Big Fella Going to Make Big Splash


Shawn Marion was traded for Shaquille O’Neal on Wednesday and Tim Kempton explains why this could help push the Suns to a championship. (NBAE Photos)

He’s going to be missed on the court, too. He’s been here a long time and there’s a reason for that. Although there have been a lot of rumors in recent years about the Suns trading him, he is a unique player and brought a lot to this team. He’s a guy that can defend several positions. He’s a guy that gets out on the break. He’s only 6-7, but he’s always among the league leaders in rebounding. And no matter what people say about that crazy shot of his, he has increased his range and can score from the three-point line.

If you’re going to give up a Shawn Marion, you have to get someone who’s going to come in here and make a splash, and I think Shaquille O’Neal will make that splash on and off the court.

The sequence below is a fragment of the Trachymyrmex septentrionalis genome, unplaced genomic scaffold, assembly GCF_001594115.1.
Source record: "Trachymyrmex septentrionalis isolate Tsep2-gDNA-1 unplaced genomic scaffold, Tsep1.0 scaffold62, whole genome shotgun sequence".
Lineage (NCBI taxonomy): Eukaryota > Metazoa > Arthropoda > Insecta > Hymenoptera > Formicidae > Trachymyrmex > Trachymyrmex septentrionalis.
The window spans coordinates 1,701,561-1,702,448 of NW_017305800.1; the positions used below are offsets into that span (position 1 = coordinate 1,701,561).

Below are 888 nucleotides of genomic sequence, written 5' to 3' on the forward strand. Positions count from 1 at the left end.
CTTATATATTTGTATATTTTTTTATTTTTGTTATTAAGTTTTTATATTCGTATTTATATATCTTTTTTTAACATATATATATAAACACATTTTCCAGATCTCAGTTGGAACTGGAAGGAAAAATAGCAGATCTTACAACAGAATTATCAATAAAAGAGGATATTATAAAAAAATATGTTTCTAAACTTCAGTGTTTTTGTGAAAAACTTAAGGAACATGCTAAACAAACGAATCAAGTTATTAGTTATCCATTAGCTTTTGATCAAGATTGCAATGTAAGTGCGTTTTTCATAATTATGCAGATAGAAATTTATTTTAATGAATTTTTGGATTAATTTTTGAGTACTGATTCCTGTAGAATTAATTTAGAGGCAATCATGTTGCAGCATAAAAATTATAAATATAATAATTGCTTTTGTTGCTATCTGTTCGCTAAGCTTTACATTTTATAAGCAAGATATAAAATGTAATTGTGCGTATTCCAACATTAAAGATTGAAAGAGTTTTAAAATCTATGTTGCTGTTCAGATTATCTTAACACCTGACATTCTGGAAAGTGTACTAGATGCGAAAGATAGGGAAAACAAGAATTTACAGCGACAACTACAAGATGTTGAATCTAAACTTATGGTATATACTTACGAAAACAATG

Shaq is the most dominant player of all time. His sheer size and strength just overwhelms teams. Sure, he might not be the same player he was in his prime, but he will take away that whole lane area where the Suns have been weakest.

People aren’t going to come in there and take over the glass anymore. Even if Shaq just stands there, his size alone will keep people out of there and he will gather rebounds. So from that standpoint we get very strong in an area where we were very weak, the interior defense. [Read more...]

Road Ramblings

I’d like to start this blog entry by taking a look at my Top 5 NBA cities, many of which were on the Suns’ latest road trip:


1) New York: Growing up in Long Island, it was always great returning home to play in front of my friends and family. We’ve had countless arenas come and go over the years, but Madison Square Garden is still standing. Everybody wants to play well under the bright lights of the Garden. I’d be going through lay-up lines, and guys I played against in high school would come down and say hello or just yell something out at me from the stands. There is no better place to play.